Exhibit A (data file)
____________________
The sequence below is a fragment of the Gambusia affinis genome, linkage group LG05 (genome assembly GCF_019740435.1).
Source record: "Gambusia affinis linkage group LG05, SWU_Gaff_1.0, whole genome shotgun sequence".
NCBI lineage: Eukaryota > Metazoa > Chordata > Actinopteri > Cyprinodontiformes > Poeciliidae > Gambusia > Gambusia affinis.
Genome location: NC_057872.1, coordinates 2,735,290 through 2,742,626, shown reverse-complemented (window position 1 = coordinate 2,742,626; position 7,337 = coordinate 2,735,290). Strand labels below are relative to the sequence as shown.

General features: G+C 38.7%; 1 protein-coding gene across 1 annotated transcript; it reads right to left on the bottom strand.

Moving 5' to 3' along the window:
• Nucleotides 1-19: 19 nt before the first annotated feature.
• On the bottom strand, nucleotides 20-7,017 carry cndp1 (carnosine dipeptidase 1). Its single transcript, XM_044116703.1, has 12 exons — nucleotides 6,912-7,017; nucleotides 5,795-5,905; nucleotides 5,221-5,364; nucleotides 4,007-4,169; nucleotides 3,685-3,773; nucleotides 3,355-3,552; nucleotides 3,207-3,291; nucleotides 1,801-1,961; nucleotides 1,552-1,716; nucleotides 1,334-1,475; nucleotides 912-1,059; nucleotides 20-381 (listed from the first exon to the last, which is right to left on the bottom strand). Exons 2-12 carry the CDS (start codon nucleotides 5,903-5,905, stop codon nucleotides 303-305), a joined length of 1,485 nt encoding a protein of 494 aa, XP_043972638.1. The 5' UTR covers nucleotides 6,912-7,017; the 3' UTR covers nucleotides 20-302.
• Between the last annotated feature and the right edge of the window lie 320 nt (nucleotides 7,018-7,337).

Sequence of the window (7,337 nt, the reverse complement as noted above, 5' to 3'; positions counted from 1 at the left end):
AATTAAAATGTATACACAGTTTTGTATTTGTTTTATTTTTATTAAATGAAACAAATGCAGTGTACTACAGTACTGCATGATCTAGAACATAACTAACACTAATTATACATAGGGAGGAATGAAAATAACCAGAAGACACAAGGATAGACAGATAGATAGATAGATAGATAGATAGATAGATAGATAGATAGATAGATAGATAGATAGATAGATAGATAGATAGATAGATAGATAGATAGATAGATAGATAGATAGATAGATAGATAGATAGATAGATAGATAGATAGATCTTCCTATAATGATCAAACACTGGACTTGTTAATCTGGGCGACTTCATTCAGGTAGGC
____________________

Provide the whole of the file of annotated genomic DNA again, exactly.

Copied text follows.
The sequence below is a fragment of the Gambusia affinis genome, linkage group LG05 (genome assembly GCF_019740435.1).
Source record: "Gambusia affinis linkage group LG05, SWU_Gaff_1.0, whole genome shotgun sequence".
NCBI lineage: Eukaryota > Metazoa > Chordata > Actinopteri > Cyprinodontiformes > Poeciliidae > Gambusia > Gambusia affinis.
Genome location: NC_057872.1, coordinates 2,735,290 through 2,742,626, shown reverse-complemented (window position 1 = coordinate 2,742,626; position 7,337 = coordinate 2,735,290). Strand labels below are relative to the sequence as shown.

General features: G+C 38.7%; 1 protein-coding gene across 1 annotated transcript; it reads right to left on the bottom strand.

Moving 5' to 3' along the window:
• Nucleotides 1-19: 19 nt before the first annotated feature.
• On the bottom strand, nucleotides 20-7,017 carry cndp1 (carnosine dipeptidase 1). Its single transcript, XM_044116703.1, has 12 exons — nucleotides 6,912-7,017; nucleotides 5,795-5,905; nucleotides 5,221-5,364; nucleotides 4,007-4,169; nucleotides 3,685-3,773; nucleotides 3,355-3,552; nucleotides 3,207-3,291; nucleotides 1,801-1,961; nucleotides 1,552-1,716; nucleotides 1,334-1,475; nucleotides 912-1,059; nucleotides 20-381 (listed from the first exon to the last, which is right to left on the bottom strand). Exons 2-12 carry the CDS (start codon nucleotides 5,903-5,905, stop codon nucleotides 303-305), a joined length of 1,485 nt encoding a protein of 494 aa, XP_043972638.1. The 5' UTR covers nucleotides 6,912-7,017; the 3' UTR covers nucleotides 20-302.
• Between the last annotated feature and the right edge of the window lie 320 nt (nucleotides 7,018-7,337).

Sequence of the window (7,337 nt, the reverse complement as noted above, 5' to 3'; positions counted from 1 at the left end):
AATTAAAATGTATACACAGTTTTGTATTTGTTTTATTTTTATTAAATGAAACAAATGCAGTGTACTACAGTACTGCATGATCTAGAACATAACTAACACTAATTATACATAGGGAGGAATGAAAATAACCAGAAGACACAAGGATAGACAGATAGATAGATAGATAGATAGATAGATAGATAGATAGATAGATAGATAGATAGATAGATAGATAGATAGATAGATAGATAGATAGATAGATAGATAGATAGATAGATAGATAGATAGATAGATAGATAGATAGATAGATCTTCCTATAATGATCAAACACTGGACTTGTTAATCTGGGCGACTTCATTCAGGTAGGC